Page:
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Martin Searle Solicitors

Case Study: Harassment, Sex Discrimination, and Victimisation in the Workplace

Employment Lawyers advises on Post-termination restrictions and restrictive covenants

Summary

How Christianne Silverwood, Employment Law Solicitor based in our Haywards Heath office, secured £18,500 through a COT3 Agreement for a waitress who had suffered harassment, direct sex discrimination and victimisation at work.

The situation

Rachel was employed as a waitress for a golf club in West Sussex for less than two years. She experienced problems with Gregory, an honorary member of the club, who officiated at events but was unpaid. He sexually harassed her and bullied her over a period of eight months.

Gregory, who was substantially older than Rachel, started to take an interest in her which was not reciprocated. He regularly entered her work area without proper reason and asked offensive questions about her personal relationships in front of colleagues. He went through her personal items and found and read her private text messages and he pursued her in the hope of having a sexual relationship with her. When Rachel asked him to leave her alone, he refused to do so. His behaviour intensified and he began to wait for her after working late shifts, following her home when she refused to get into his car.

Although Gregory was not an employee, he was substantially involved in the strategic and financial management of the club, and was responsible for important decisions involving the club’s budget. He was also responsible for decisions on the recruitment of new staff and dismissals. Furthermore, he was friends with some of the directors of the club. All these factors made it difficult for Rachel to complain.

Rachel became scared for her safety and she complained to her employer and raised a formal grievance. Her employer seemed to take the complaint seriously and was sympathetic. However, within a short period of time, and before a grievance outcome had been given, the employer changed their attitude and accused her of encouraging Gregory and being friendly to him. They insinuated she was “leading him on”, and acted as though she deserved this treatment. They also said that they were not responsible for his actions because he was not an employee.

Rachel became ill from stress and was signed off work with stress and anxiety. The deterioration in her health was caused by the harassment; and also by the employer’s refusal to support and protect her against this perpetrator.

When Rachel realised that her employer was not going to help to prevent this harassing behaviour, she reported the matter to the police. She explained to her employer that she had no choice but to report his behaviour as she was genuinely scared of him and this was impacting on her mental health.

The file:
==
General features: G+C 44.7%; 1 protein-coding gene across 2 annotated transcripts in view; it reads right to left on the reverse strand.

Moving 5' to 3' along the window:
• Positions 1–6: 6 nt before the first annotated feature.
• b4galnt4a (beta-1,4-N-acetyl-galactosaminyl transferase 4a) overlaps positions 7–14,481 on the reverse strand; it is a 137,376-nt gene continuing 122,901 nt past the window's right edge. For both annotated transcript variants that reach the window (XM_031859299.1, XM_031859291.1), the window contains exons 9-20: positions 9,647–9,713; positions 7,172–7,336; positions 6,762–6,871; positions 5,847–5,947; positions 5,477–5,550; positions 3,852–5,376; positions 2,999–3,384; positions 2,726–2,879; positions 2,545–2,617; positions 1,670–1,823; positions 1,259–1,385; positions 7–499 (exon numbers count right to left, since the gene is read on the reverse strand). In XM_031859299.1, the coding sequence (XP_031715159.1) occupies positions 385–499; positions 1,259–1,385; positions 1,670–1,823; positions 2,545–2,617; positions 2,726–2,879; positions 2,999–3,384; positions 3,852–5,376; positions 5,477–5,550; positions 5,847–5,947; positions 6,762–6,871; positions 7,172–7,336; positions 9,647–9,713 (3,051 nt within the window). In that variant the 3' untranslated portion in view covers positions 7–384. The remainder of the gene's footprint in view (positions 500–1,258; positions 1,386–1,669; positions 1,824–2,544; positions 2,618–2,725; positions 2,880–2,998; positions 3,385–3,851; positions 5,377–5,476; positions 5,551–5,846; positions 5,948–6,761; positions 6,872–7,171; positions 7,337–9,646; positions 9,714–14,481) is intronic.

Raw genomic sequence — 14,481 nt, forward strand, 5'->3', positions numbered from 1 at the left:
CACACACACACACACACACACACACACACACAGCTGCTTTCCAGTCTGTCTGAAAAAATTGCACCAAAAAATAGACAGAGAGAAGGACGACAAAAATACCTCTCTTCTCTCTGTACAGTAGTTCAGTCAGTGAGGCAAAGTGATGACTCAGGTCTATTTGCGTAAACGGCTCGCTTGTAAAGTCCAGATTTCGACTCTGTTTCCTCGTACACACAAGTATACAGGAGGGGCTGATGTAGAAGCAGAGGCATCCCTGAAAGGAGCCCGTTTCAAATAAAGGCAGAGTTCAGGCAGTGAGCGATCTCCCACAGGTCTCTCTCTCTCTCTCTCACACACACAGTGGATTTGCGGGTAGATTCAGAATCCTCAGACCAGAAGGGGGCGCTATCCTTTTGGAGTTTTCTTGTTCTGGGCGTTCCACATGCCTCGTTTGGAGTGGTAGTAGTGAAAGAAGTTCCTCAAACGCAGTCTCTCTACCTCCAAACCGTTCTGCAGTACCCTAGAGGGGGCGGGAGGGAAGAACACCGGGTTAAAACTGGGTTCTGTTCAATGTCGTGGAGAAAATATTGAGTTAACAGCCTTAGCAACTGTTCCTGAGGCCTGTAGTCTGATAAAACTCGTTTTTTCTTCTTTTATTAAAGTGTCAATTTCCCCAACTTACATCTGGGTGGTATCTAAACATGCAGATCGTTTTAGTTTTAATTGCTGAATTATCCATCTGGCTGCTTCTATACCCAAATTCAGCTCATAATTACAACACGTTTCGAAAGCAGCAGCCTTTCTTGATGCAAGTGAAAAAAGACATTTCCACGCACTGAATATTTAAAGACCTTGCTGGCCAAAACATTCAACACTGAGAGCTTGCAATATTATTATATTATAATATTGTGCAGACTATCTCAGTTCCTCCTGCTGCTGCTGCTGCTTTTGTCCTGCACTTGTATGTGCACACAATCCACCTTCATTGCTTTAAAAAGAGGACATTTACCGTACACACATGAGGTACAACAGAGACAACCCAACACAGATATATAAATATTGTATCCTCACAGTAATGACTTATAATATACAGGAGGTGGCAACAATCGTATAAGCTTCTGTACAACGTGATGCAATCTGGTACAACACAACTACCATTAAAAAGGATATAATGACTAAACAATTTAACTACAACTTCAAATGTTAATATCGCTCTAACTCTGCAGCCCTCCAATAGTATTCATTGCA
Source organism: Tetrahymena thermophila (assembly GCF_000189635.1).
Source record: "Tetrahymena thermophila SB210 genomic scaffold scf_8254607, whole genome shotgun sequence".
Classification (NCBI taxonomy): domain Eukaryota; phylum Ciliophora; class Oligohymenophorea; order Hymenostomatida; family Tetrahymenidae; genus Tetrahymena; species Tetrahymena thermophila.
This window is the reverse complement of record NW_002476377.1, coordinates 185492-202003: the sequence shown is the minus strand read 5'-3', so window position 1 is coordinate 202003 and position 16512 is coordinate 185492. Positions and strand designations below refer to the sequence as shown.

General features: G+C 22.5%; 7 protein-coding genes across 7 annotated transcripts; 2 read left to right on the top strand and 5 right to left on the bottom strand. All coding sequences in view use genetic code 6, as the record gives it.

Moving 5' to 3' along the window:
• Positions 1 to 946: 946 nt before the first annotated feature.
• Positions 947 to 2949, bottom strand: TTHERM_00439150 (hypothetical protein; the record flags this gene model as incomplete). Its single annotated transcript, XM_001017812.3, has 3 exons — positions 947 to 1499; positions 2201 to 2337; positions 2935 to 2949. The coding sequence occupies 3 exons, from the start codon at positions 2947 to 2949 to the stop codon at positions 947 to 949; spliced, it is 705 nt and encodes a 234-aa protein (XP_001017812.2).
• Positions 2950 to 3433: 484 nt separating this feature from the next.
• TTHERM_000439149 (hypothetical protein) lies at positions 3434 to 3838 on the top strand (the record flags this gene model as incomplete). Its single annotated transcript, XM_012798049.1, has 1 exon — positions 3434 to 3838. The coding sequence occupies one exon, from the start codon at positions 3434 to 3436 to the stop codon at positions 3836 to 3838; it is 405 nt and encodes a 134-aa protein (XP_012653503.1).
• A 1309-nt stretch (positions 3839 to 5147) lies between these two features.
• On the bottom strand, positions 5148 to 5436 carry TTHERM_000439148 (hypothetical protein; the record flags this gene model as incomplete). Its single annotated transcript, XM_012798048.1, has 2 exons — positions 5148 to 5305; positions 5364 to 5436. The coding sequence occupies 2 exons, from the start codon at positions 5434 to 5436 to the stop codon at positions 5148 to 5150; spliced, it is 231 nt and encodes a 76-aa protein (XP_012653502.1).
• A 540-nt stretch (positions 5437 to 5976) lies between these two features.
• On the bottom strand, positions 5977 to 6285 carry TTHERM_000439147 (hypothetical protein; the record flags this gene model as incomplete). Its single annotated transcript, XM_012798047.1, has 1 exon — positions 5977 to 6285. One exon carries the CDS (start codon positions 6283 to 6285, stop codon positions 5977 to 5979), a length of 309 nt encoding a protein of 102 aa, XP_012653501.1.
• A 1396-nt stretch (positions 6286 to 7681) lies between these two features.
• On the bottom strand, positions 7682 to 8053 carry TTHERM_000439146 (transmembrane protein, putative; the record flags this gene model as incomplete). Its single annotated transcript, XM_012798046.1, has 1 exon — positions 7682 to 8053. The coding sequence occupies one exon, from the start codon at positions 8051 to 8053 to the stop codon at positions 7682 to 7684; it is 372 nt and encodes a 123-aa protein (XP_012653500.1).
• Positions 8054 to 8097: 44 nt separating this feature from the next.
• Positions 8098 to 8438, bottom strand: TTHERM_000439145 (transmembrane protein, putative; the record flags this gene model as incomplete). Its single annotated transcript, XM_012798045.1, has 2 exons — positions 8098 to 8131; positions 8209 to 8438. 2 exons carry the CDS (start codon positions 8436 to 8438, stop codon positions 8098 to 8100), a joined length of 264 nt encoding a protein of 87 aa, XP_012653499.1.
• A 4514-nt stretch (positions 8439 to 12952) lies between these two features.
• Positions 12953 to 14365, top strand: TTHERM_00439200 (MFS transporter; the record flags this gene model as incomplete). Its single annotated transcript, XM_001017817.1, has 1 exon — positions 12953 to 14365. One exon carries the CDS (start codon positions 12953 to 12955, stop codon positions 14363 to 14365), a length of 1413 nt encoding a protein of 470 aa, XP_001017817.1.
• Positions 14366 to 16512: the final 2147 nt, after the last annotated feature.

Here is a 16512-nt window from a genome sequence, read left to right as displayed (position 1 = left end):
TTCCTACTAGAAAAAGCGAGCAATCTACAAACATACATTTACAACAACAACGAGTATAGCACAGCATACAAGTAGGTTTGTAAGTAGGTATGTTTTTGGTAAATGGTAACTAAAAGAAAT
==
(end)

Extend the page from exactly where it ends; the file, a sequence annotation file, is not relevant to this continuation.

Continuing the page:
When her employer found out that the police were investigating the matter they suspended her from work and started disciplinary proceedings against her. This came as a complete shock, particularly because Rachel had always received glowing feedback from her managers, colleagues and customers. Her employer accused Rachel of poor performance and said she had failed in her duties. These allegations were unfounded and completely contrary to her formal and informal supervisions and appraisals. Rachel was certain that these allegations were fabricated and they were created by the employer as a means to terminate her employment and to prevent her from pursuing her complaints against the person harassing her.

She was dismissed without notice and her grievance was not upheld.

What Martin Searle Solicitors did

We advised Rachel that the employer was vicariously liable for the perpetrator’s actions, even though he was not an employee or contractor of the employer.

We explained that she had grounds to make claims in the employment tribunal for harassment, direct sex discrimination and victimisation and also for her notice pay and any accrued but untaken holiday. We offered her a discounted rate to carry out the necessary legal work as she had no income. We tried to negotiate with the employer through Acas Early Conciliation. However, the employer refused to engage with this process. We issued a claim in the Employment Tribunal and her case was listed for a 5 day hearing.

In the lead up to the trial, the former employer applied to strike out Rachel’s case, on the basis that they were not responsible for the perpetrator’s actions, because he was not an employee or contractor. We successfully objected to this application and the employer was not given permission to strike out the claims.

Rachel was not very well due to mental distress and found it difficult to cope with preparing for a five day hearing.

We initiated settlement proposals on the basis that we were confident that Rachel would win her case.

The result

Shortly before the Employment Tribunal Hearing, we negotiated a payment of £18,500 in full and final settlement. This was made up of Rachel’s notice pay of £1,473.33 and an ex-gratia payment of £17,026. This agreement was finalised by using a COT 3 Agreement. We made sure that the terms of the Agreement did not prevent our client from pursuing criminal proceedings were Gregory to continue to stalk her.

If you are concerned about behaviour at work which you feel is sexual harassment, contact our expert Employment Law Solicitors on 01273 609911, or email info@ms-solicitors.co.uk

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